Steinhoff collapse set to dwarf state capture scandal
The meltdown of one-time JSE-darling Steinhoff has implications beyond headlines in the business pages.
Why should you care?
By close of play on Wednesday, Steinhoff's plummeting share price had wiped out
R194-billion in value for shareholders. That's a number so eye-wateringly large that it's hard to wrap one's head around. So let's give it some context.
The value destruction in the Steinhoff scandal is greater than what it is estimated South Africa lost to the Guptas and their associates in all the years of state capture.
And it was all lost in one day. So, if you are a South African with any kind of pension fund or investment, the Steinhoff nose-dive cost you real money. Almost without exception, Steinhoff, believed until Tuesday to be a blue-chip rand hedge, was part of the portfolios of investment managers taking care of your cash.
If you are a civil servant still working or retired you should be extremely concerned. The Government Employees Pension Fund lost at least R12-billion in the Steinhoff collapse but that figure at the time of writing looked set to be far greater as the share price continued to tumble in a dizzying blur.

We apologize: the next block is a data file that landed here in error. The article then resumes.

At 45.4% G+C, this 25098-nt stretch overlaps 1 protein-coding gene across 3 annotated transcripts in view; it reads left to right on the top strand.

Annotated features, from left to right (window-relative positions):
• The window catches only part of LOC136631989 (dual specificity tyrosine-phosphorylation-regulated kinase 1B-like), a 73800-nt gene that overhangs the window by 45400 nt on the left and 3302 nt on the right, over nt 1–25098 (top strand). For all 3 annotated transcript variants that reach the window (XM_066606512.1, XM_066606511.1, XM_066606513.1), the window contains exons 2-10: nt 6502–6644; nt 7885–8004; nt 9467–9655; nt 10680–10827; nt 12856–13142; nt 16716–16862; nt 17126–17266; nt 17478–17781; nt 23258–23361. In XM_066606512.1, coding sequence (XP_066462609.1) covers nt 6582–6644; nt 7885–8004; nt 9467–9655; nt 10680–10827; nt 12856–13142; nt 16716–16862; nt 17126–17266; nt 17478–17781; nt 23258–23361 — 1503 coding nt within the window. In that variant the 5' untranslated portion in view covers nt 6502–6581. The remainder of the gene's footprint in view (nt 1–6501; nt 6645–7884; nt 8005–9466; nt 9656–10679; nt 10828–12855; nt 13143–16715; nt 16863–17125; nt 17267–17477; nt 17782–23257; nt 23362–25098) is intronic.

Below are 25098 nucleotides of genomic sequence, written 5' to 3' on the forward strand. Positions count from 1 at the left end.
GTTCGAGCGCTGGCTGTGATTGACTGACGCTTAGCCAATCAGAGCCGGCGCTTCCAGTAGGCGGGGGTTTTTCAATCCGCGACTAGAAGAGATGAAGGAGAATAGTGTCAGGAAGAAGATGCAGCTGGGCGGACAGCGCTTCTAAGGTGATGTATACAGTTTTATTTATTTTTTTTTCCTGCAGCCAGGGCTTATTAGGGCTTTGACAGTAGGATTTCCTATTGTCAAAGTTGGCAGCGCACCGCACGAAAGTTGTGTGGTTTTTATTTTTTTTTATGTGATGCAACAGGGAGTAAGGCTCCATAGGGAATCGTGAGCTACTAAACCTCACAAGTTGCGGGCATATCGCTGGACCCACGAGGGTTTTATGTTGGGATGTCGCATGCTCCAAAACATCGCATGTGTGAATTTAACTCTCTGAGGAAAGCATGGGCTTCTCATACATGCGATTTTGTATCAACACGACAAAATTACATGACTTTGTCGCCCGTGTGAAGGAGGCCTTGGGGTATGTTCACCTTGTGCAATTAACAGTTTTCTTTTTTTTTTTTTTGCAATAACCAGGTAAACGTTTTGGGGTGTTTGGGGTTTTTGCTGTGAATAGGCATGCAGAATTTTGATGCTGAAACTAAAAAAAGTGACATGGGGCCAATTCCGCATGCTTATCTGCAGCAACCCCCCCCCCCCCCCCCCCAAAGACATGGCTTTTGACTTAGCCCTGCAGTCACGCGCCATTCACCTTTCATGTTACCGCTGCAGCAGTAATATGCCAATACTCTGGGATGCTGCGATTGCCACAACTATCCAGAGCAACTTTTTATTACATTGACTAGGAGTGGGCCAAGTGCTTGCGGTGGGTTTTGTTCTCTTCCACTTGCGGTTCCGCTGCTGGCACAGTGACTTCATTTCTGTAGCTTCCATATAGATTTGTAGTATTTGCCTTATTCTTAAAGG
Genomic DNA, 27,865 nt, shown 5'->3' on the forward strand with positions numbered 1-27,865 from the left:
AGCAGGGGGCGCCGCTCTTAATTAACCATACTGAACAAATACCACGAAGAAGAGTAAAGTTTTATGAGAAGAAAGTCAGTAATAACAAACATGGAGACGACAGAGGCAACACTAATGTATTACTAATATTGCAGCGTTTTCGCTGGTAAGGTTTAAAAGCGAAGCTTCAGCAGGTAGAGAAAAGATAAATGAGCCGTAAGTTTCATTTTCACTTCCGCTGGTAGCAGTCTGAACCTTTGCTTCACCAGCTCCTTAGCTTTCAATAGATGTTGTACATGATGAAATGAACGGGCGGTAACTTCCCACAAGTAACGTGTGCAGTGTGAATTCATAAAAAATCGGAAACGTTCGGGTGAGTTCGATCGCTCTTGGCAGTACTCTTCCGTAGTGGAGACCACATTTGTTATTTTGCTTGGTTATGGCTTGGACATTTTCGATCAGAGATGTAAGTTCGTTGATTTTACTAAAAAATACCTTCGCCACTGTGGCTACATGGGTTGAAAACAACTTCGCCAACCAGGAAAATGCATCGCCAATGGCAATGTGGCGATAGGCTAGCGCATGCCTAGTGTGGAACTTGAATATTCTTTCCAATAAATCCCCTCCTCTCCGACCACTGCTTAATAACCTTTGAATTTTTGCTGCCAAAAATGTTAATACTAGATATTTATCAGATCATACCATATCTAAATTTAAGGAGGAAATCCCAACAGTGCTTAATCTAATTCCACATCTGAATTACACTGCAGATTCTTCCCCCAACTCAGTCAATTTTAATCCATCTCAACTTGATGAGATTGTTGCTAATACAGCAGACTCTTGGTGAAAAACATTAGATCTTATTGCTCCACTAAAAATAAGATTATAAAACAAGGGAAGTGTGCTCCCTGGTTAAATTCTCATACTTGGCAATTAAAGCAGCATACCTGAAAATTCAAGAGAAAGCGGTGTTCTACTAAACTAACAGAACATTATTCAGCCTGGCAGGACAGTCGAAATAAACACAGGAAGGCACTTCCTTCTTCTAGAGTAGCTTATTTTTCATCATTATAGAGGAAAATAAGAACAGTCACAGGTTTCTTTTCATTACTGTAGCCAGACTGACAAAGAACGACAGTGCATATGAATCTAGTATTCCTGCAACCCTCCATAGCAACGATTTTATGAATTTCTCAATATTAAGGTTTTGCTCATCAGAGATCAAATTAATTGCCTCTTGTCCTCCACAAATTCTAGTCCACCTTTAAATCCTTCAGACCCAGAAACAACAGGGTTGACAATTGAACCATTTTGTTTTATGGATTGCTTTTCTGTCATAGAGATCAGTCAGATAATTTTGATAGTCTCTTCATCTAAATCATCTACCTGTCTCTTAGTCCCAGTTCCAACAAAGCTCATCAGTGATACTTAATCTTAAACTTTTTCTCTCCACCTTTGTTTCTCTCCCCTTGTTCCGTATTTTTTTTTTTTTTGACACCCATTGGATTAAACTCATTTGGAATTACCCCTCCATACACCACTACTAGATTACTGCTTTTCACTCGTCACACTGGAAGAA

The Steinhoff collapse is not a business gamble gone wrong. It was catalysed by alleged criminal fraud, now the focus of a probe by German authorities.
The Steinhoff saga is on a scale which threatens to leave the state capture scandal in its dust and, uncannily, has much of the same modus operandi, among them questions being asked about the role of Steinhoff's accountants Deloitte, who for years have signed off on their financial statements.
Markus Jooste, the former wunderkind CEO of Steinhoff and a central player in what he termed the "mistakes" that led to this week's collapse, needs to face the music - as do the Guptas.
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